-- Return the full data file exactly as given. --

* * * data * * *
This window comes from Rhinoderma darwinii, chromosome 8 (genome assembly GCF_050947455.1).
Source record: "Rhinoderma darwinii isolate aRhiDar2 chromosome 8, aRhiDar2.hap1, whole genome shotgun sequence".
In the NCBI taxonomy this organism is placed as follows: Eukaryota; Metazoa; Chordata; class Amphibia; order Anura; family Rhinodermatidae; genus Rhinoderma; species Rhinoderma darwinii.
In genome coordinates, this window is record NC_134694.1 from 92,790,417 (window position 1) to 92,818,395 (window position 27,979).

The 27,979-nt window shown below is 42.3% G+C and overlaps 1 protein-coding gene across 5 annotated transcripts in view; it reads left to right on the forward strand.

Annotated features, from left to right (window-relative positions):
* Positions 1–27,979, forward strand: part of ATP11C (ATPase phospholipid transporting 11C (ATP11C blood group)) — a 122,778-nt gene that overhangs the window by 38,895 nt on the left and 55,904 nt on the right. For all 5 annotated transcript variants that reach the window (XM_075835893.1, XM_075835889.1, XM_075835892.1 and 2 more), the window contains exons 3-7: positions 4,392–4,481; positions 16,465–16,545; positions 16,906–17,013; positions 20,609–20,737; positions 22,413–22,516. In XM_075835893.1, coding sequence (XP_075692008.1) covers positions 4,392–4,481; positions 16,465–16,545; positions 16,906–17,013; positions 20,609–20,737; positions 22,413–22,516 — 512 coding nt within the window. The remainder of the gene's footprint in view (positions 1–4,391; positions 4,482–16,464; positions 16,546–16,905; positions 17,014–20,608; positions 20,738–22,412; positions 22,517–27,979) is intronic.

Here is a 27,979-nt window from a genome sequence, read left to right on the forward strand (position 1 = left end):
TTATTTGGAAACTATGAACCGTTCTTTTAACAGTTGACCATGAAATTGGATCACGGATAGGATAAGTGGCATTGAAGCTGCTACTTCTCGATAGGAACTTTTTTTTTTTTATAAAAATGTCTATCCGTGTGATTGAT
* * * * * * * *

This window comes from Rhinoderma darwinii, chromosome 8 (genome assembly GCF_050947455.1).
Source record: "Rhinoderma darwinii isolate aRhiDar2 chromosome 8, aRhiDar2.hap1, whole genome shotgun sequence".
In the NCBI taxonomy this organism is placed as follows: Eukaryota; Metazoa; Chordata; class Amphibia; order Anura; family Rhinodermatidae; genus Rhinoderma; species Rhinoderma darwinii.
In genome coordinates, this window is record NC_134694.1 from 92,790,417 (window position 1) to 92,818,395 (window position 27,979).

The 27,979-nt window shown below is 42.3% G+C and overlaps 1 protein-coding gene across 5 annotated transcripts in view; it reads left to right on the forward strand.

Annotated features, from left to right (window-relative positions):
* Positions 1–27,979, forward strand: part of ATP11C (ATPase phospholipid transporting 11C (ATP11C blood group)) — a 122,778-nt gene that overhangs the window by 38,895 nt on the left and 55,904 nt on the right. For all 5 annotated transcript variants that reach the window (XM_075835893.1, XM_075835889.1, XM_075835892.1 and 2 more), the window contains exons 3-7: positions 4,392–4,481; positions 16,465–16,545; positions 16,906–17,013; positions 20,609–20,737; positions 22,413–22,516. In XM_075835893.1, coding sequence (XP_075692008.1) covers positions 4,392–4,481; positions 16,465–16,545; positions 16,906–17,013; positions 20,609–20,737; positions 22,413–22,516 — 512 coding nt within the window. The remainder of the gene's footprint in view (positions 1–4,391; positions 4,482–16,464; positions 16,546–16,905; positions 17,014–20,608; positions 20,738–22,412; positions 22,517–27,979) is intronic.

Here is a 27,979-nt window from a genome sequence, read left to right on the forward strand (position 1 = left end):
TTATTTGGAAACTATGAACCGTTCTTTTAACAGTTGACCATGAAATTGGATCACGGATAGGATAAGTGGCATTGAAGCTGCTACTTCTCGATAGGAACTTTTTTTTTTTTATAAAAATGTCTATCCGTGTGATTGAT